Advanced physical models and monitoring methods for in situ bioremediation

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Description

Numerous reports have indicated that contamination at DOE facilities is widespread and pervasive. Existing technology is often too costly or ineffective in remediating these contamination problems. An effective method to address one class of contamination, petroleum hydrocarbons, is in situ bioremediation. This project was designed to provide tools and approaches for increasing the reliability of in situ bioremediation. An example of the recognition within DOE for developing these tools is in the FY-1995 Technology Development Needs Summary of the Office of Technology Development of the US DOE. This document identifies specific needs addressed by this research. For example, Section 3.3 ... continued below

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9 p.

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Simon, K. & Chalmer, P. May 30, 1996.

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  • Oak Ridge Y-12 Plant
    Publisher Info: Oak Ridge Y-12 Plant, TN (United States)
    Place of Publication: Tennessee

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Description

Numerous reports have indicated that contamination at DOE facilities is widespread and pervasive. Existing technology is often too costly or ineffective in remediating these contamination problems. An effective method to address one class of contamination, petroleum hydrocarbons, is in situ bioremediation. This project was designed to provide tools and approaches for increasing the reliability of in situ bioremediation. An example of the recognition within DOE for developing these tools is in the FY-1995 Technology Development Needs Summary of the Office of Technology Development of the US DOE. This document identifies specific needs addressed by this research. For example, Section 3.3 Need Statement IS-3 identifies the need for a {open_quotes}Rapid method to detect in situ biodegradation products.{close_quotes} Also, BW-I identifies the need to recognize boundaries between clean and contaminated materials and soils. Metabolic activity could identify these boundaries. Measuring rates of in situ microbial activity is critical to the fundamental understanding of subsurface microbiology and in selecting natural attenuation as a remediation option. Given the complexity and heterogeneity of subsurface environments, a significant cost incurred during bioremediation is the characterization of microbial activity, in part because so many intermediate end points (biomass, gene frequency, laboratory measurements of activity, etc.) must be used to infer in situ activity. A fast, accurate, real-time, and cost-effective method is needed to determine success of bioremediation at DOE sites.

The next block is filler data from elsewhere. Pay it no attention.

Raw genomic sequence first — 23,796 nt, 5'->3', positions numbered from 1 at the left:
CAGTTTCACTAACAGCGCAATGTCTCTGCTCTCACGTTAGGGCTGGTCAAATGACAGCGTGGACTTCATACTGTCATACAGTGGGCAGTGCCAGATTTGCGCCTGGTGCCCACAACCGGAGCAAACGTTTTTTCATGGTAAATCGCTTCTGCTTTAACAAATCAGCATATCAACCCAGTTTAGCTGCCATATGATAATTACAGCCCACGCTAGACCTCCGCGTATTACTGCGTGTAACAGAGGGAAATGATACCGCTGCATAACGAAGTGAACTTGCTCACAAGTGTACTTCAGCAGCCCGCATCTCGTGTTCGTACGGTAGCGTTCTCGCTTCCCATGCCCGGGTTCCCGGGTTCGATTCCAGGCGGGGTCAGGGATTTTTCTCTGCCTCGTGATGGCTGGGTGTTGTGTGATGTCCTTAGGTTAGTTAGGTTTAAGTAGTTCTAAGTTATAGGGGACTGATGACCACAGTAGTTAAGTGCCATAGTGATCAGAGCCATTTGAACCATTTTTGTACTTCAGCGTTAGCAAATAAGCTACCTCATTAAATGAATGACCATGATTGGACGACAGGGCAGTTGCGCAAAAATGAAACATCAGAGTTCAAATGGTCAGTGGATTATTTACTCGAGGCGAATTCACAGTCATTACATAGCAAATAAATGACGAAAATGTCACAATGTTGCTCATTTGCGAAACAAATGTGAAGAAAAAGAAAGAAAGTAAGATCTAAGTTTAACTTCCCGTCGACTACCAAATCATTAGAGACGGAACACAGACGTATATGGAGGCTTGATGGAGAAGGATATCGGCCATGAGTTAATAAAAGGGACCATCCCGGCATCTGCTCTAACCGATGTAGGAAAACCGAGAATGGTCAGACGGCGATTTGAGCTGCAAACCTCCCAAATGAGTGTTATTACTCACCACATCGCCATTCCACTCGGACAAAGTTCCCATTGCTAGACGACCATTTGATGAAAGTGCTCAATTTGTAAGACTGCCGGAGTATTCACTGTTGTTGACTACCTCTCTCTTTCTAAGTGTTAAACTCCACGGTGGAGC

Physical Description

9 p.

Notes

OSTI as DE98004779

Source

  • Other Information: PBD: 30 May 1996

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  • Other: DE98004779
  • Report No.: Y/AMT--419
  • Grant Number: AC05-84OR21400
  • DOI: 10.2172/594540 | External Link
  • Office of Scientific & Technical Information Report Number: 594540
  • Archival Resource Key: ark:/67531/metadc693139

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  • May 30, 1996

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  • Aug. 14, 2015, 8:43 a.m.

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  • April 8, 2016, 5:01 p.m.

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Simon, K. & Chalmer, P. Advanced physical models and monitoring methods for in situ bioremediation, report, May 30, 1996; Tennessee. (digital.library.unt.edu/ark:/67531/metadc693139/: accessed September 20, 2017), University of North Texas Libraries, Digital Library, digital.library.unt.edu; crediting UNT Libraries Government Documents Department.